To the Editor:
Thank you for reporting on the Hazelwood School District v. Kuhlmeier case, 25 years after the U.S. Supreme Court reversed itself on free-speech protection for secondary school students (“Student-Press Ruling Resonates From 1988,” Jan. 9, 2013).
Included in the article were references to the Tinker v. Des Moines Independent Community School District case of 1969. While Hazelwood concerned school administrators’ censoring of articles in school newspapers, Tinker dealt with the right of students to wear black armbands to protest the Vietnam War.
The Supreme Court ruled in Tinker that neither “students or teachers shed their constitutional rights to freedom of speech or expression at the schoolhouse gate.” Hazelwood allowed school administrators to limit those rights if they were worried such freedom might disrupt learning or discipline. Thus Hazelwood, Mo., administrators could remove stories about divorce, teen pregnancy, and other sensitive issues prior to the school newspaper’s publication.
At a time when children surf the Internet and engage in instant messaging and Facebook friending, it seems odd that young journalists can be prevented from reporting on “sensitive issues” when care is taken to protect the identities of students. Landmark Supreme Court cases might make interesting special reports for school newspapers.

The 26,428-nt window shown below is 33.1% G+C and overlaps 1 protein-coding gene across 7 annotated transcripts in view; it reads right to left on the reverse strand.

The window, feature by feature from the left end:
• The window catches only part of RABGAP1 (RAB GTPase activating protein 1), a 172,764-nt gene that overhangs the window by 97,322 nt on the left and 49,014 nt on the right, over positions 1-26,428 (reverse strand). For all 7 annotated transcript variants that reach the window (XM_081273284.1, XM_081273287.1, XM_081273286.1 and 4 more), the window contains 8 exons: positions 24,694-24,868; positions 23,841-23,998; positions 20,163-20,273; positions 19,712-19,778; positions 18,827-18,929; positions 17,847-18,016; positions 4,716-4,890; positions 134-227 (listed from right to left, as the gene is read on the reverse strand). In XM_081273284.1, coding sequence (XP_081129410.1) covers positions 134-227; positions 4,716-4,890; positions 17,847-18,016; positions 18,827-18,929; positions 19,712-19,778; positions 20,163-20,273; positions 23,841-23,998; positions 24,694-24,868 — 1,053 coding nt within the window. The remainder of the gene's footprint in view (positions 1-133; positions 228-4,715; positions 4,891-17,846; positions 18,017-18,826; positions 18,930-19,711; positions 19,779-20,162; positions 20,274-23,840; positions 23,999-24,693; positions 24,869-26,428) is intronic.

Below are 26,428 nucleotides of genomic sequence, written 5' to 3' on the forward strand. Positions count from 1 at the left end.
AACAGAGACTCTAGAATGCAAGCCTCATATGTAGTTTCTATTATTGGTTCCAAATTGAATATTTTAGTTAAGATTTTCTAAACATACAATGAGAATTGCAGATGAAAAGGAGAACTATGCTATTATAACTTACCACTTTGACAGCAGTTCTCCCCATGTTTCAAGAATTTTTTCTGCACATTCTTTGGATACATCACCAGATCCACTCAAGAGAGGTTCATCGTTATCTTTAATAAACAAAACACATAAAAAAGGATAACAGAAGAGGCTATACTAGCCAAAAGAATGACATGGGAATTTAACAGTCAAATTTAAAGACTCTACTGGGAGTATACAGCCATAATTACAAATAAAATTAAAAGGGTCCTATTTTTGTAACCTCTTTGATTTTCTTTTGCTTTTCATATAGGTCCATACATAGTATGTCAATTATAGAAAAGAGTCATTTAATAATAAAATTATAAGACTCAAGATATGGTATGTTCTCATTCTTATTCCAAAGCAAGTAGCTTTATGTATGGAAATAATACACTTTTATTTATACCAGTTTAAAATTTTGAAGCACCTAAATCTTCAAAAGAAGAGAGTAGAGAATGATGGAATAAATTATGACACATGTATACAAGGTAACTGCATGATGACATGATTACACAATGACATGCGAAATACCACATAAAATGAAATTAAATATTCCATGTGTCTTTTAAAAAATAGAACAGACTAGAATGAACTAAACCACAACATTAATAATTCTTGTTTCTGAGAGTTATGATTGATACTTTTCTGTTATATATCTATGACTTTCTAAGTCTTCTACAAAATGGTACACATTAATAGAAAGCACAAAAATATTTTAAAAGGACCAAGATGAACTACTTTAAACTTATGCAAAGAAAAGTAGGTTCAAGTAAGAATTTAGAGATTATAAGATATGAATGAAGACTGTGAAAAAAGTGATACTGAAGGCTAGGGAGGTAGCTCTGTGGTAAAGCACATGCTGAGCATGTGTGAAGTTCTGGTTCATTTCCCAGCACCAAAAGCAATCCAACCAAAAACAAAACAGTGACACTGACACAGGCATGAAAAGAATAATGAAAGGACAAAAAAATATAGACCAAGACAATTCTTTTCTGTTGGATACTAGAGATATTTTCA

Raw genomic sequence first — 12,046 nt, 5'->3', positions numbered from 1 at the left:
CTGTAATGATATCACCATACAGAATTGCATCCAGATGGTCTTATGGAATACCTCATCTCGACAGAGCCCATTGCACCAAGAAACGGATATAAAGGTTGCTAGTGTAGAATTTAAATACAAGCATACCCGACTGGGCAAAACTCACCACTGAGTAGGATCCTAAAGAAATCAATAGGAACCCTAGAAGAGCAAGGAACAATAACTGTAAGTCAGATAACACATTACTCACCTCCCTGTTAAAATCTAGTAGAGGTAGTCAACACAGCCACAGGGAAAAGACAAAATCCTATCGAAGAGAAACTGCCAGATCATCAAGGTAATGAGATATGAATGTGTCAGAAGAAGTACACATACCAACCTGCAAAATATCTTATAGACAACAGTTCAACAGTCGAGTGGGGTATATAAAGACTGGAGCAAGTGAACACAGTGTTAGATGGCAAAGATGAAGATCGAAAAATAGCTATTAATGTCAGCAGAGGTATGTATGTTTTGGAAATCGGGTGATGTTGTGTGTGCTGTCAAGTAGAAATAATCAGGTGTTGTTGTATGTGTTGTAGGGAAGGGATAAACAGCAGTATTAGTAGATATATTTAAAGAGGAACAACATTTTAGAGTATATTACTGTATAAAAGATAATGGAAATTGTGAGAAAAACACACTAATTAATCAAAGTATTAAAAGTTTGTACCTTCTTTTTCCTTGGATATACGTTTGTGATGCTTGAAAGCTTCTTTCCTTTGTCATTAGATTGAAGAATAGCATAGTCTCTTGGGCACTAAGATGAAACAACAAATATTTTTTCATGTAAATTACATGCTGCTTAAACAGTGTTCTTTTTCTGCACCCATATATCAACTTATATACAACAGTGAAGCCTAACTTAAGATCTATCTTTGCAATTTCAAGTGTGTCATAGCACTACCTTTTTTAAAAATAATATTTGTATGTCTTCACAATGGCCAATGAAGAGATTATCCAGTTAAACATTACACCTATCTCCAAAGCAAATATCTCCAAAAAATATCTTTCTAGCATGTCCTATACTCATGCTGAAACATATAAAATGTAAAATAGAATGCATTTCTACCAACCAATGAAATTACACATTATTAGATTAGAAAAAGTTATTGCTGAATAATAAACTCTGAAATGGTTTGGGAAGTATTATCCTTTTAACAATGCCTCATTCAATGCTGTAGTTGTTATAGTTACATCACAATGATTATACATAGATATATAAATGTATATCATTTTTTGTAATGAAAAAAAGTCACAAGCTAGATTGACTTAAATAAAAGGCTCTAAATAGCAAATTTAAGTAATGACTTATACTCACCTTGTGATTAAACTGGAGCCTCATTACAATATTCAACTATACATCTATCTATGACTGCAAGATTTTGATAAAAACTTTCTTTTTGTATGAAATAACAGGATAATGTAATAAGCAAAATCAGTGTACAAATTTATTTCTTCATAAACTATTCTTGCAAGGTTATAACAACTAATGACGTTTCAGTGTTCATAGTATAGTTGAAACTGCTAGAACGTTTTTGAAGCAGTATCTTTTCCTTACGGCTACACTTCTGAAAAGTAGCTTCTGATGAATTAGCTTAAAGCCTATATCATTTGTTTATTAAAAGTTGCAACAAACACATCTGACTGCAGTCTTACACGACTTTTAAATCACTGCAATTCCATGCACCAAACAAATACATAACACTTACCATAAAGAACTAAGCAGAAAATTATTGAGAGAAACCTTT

Unfortunately such landmark cases, from Plessy v. Ferguson, Brown v. Board of Education of Topeka, and Korematsu v. United States to Griswold v. Connecticut, Loving v. Virginia, Tinker v. Des Moines, and Citizens United v. Federal Election Commission are not taught in many high school history classes.
Betty R. Kazmin
The writer is a retired Los Angeles teacher.
A version of this article appeared in the January 30, 2013 edition of Education Week as On Hazelwood Ruling and Student Journalism